June 14, 2004
In a general adult population of primary care patients, the prevalence of depression is estimated at 5-10 percent, Hooshyar noted. The current study looked at patients receiving HIV primary care from the university's clinic, which serves a rural population.
In the study, researchers included 726 HIV patients and 215 coinfected patients, all adults. Hooshyar pointed out that coinfected HIV-HCV patients were 1.99 times more likely to have psychiatric disorders than patients with HIV only.
Substance abuse, which affects an estimated 8.3 percent of the U.S. population ages 12 and up, affected 28.8 percent of HIV-infected patients in the study, Hooshyar said. She noted that 47.9 percent of HIV/HCV-infected patients indicated substance abuse.
Study results showed that coinfected patients are 2.55 times more likely to be affected by substance abuse than patients with HIV only. "The other interesting thing we found was concurrent psychiatric and substance abuse problems in 36 percent of the coinfected patients vs. 20 percent of those mono-HIV-infected," Hooshyar noted. "These are very striking results and have great and important ramifications. One obvious one is that half of our patients with HIV or HIV/HCV coinfection have a life confounded by psychiatric disorders, while 30 percent to 50 percent have trouble with substance abuse disorders," Hooshyar said. The findings show the importance of more funding for substance abuse therapy and mental illness treatment, she added.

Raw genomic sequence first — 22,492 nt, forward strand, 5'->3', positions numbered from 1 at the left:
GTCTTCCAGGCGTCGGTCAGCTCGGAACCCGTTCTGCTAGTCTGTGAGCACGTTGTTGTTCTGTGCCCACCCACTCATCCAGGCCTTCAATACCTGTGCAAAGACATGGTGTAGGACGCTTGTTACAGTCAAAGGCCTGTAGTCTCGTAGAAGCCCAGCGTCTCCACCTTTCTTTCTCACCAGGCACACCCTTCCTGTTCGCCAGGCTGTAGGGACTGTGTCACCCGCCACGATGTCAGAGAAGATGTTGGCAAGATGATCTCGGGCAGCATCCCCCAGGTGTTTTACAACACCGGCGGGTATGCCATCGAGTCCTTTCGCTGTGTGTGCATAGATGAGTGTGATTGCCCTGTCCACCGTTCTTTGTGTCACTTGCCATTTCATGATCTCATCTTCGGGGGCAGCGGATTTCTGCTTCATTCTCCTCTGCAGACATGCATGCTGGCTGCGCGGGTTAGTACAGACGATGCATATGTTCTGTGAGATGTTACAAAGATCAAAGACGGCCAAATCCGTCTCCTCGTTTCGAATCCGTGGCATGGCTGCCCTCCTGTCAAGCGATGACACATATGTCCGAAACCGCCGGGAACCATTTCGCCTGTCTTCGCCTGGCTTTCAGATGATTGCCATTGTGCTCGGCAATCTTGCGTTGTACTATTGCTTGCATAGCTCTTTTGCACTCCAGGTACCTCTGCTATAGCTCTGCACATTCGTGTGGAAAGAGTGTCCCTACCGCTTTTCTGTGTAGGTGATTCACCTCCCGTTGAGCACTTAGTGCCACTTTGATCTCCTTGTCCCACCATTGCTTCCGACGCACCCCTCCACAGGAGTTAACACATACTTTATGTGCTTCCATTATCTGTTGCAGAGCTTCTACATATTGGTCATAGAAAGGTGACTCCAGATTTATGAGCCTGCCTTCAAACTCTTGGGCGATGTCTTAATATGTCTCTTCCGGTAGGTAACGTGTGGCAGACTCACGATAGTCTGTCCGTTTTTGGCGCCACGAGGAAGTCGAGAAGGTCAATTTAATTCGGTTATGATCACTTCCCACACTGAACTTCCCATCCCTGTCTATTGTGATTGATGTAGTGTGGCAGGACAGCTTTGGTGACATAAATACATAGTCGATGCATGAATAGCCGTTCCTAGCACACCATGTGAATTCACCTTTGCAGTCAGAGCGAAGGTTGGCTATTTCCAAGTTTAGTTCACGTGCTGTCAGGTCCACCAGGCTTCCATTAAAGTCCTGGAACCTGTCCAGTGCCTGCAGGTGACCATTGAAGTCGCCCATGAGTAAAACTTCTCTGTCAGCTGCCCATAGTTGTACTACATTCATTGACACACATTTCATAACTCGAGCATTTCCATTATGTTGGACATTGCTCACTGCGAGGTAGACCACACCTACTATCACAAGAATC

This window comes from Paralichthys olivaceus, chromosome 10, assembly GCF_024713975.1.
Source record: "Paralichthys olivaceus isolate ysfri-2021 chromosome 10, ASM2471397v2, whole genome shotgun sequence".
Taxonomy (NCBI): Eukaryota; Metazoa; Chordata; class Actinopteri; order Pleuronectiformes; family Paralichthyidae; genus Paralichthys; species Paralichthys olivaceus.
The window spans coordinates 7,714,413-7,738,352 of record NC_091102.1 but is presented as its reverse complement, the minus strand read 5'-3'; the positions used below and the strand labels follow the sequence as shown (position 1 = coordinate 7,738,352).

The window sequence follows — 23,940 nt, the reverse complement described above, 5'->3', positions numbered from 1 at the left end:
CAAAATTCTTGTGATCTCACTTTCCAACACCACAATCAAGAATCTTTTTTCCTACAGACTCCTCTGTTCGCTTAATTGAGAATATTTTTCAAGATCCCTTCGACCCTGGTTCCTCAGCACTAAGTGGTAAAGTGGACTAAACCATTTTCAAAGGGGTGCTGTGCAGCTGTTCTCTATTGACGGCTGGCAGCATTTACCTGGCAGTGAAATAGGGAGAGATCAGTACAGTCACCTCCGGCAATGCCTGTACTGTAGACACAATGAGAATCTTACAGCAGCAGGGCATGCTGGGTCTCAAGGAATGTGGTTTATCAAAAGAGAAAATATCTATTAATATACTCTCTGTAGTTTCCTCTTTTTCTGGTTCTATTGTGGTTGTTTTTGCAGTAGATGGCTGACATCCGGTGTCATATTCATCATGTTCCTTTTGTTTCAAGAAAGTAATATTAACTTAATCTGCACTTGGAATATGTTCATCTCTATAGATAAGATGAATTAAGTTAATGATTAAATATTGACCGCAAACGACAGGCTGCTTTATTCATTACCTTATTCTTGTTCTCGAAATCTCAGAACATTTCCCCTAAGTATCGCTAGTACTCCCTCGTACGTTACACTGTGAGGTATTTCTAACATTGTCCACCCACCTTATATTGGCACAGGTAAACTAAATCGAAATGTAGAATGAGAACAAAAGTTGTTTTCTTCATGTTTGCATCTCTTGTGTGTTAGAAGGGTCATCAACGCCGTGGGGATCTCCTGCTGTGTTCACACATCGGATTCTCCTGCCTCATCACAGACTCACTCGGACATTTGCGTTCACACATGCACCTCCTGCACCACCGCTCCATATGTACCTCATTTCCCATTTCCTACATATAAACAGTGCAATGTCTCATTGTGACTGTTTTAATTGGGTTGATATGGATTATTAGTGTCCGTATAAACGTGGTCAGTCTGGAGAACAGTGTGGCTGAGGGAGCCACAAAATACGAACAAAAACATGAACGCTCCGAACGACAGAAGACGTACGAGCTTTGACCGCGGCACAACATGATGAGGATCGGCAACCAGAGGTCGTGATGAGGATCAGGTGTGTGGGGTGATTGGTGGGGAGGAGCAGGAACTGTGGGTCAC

Another issue is that interferon use in treating hepatitis C is associated with new depression in patients, so clinicians may need to consider identifying and treating, when appropriate, HCV patients prior to initiating interferon therapy, Hooshyar suggested, adding that clinicians and their staff should screen HIV patients for mental disorders and substance abuse and refer patients to counseling and care when needed. Clinicians should ask patients about these issues, she said, because patients often will not volunteer such information.
Hooshyar said that one reason depression is common among HIV patients is the stigma attached to the disease. In addition, patients could react badly to knowing they will need to take medicine for the rest of their lives, she said.